Mar 21, 2013 - Sale 2308

Sale 2308 - Lot 34

Price Realized: $ 16,800
?Final Price Realized includes Buyer’s Premium added to Hammer Price
Estimate: $ 3,000 - $ 4,000
(SLAVERY AND ABOLITION.) FRANKLIN AND ARMFIELD, SLAVE DEALERS. Manuscript ship's manifest for 92 slaves, with a signed, sworn statement by John Armfield, the ship's co-owner and Joseph Moore, ship's master, to the effect that the slaves were not imported into the U.S. after January 1st, 1808. Large folio leaf, folded to form four pages, written on all sides; creases where folded. Signed additionally by the Port of Alexandria's Collector. Port of Alexandria, Virginia, October, 1833

Additional Details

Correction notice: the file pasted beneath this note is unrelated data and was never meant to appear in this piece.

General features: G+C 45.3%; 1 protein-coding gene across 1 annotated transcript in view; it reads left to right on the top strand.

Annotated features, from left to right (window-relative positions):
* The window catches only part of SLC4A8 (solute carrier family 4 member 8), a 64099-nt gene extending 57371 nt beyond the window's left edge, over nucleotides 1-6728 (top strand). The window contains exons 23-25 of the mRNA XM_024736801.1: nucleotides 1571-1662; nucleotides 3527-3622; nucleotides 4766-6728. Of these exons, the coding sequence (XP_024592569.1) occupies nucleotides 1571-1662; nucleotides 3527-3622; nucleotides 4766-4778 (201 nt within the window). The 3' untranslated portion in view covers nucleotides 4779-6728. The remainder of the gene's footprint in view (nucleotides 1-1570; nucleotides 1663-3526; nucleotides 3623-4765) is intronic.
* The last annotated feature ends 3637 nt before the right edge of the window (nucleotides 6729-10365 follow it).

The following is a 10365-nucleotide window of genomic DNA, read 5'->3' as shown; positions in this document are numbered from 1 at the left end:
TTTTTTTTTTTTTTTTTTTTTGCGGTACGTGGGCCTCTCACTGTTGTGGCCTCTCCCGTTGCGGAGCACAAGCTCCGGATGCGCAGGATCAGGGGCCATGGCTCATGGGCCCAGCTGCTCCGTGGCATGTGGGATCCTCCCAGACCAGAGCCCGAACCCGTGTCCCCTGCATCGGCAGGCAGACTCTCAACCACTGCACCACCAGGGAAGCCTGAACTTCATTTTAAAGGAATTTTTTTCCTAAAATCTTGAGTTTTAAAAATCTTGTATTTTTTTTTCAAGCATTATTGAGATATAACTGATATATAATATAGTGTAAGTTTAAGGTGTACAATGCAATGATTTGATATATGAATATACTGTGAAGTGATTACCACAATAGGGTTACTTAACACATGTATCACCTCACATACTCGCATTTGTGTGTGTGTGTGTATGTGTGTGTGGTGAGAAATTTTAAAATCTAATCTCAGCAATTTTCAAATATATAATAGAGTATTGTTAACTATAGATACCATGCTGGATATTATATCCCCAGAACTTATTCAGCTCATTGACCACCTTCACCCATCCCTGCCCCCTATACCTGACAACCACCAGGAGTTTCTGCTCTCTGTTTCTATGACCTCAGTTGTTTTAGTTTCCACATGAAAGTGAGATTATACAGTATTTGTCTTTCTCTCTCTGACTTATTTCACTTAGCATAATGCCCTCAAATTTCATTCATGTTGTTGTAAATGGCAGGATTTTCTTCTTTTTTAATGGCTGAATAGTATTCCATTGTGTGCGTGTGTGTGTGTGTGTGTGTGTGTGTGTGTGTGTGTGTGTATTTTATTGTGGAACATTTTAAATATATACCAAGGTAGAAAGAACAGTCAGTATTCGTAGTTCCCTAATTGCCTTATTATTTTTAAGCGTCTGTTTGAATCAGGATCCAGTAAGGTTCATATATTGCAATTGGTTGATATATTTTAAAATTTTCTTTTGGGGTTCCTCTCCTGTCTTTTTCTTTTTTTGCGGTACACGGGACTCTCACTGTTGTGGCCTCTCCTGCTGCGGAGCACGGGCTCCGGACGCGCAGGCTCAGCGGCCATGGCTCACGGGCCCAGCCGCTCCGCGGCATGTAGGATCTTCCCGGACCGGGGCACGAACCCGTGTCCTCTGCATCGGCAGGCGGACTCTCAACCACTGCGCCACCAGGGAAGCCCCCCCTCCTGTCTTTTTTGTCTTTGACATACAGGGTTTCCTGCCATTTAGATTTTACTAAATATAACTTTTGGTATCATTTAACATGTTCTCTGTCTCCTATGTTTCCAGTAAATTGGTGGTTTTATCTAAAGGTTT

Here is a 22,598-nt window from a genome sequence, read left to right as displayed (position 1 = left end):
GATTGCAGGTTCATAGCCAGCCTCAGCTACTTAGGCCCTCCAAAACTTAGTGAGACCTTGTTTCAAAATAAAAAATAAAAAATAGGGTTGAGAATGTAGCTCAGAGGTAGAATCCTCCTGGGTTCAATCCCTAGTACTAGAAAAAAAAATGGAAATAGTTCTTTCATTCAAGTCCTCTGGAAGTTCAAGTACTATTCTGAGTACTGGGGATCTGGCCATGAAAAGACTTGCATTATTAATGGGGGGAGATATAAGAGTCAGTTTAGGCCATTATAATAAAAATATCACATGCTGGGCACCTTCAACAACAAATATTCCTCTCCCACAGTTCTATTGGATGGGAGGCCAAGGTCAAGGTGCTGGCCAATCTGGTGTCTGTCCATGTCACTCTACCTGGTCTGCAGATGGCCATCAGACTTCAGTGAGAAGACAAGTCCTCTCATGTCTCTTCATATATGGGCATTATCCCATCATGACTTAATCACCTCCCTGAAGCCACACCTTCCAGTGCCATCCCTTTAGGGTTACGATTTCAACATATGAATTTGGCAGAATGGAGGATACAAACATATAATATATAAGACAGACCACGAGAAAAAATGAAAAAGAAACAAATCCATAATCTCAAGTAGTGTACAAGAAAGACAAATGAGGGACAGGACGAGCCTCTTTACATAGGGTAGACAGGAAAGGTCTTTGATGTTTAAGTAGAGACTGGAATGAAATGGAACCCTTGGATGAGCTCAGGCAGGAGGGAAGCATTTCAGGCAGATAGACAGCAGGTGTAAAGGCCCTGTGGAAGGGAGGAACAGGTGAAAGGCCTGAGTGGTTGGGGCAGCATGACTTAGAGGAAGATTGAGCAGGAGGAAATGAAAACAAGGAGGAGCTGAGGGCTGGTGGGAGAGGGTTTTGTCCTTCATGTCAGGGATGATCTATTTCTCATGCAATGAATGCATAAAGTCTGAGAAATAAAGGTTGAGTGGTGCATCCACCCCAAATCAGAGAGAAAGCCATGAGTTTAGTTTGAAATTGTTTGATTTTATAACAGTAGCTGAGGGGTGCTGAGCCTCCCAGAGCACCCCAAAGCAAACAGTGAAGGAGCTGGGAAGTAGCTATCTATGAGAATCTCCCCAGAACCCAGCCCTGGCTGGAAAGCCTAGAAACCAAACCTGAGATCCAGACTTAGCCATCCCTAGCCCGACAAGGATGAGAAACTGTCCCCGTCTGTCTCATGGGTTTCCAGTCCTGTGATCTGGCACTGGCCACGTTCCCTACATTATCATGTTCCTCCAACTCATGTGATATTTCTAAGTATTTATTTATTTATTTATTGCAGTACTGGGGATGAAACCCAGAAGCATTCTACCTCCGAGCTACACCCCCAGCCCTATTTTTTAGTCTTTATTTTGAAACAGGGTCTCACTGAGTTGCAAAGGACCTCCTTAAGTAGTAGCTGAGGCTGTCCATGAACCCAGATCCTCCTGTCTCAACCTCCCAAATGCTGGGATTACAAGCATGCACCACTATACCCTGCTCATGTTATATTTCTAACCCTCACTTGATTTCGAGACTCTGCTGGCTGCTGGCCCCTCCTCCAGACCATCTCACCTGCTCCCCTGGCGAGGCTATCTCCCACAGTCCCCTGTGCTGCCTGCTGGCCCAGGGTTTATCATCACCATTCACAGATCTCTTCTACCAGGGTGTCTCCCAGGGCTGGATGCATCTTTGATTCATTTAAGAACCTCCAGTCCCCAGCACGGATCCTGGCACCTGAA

a rare ship's manifest of "negroes, mulattos and persons of color," with a lengthy statement regarding the legality of the slaves on board, signed by John armfield of franklin & armfield, one of the nation's largest slave dealers. The document is also signed by Joseph C. Moore, captain of the ship "Uncas." There follows a very detailed list of all 92 persons on board, their full Christian names, height, weight and complexion. They were being shipped from the port of Alexandria to Isaac Franklin in New Orleans. At the firm's peak of business, in the 1830's Franklin and Armfield sold between 1000 and 1200 slaves a year. Between 1820 and 1860, the slave trade accounted for a significant portion of the South's economy. About 650,000 people were sold across state lines; twice as many were sold locally. The slave trade enriched not only slave traders, but landlords, provisioners, physicians, insurance agents, and other small businesses in the cities and states where they were sold. Like Liverpool in England, many Southern port cities grew up and were enriched around the trade.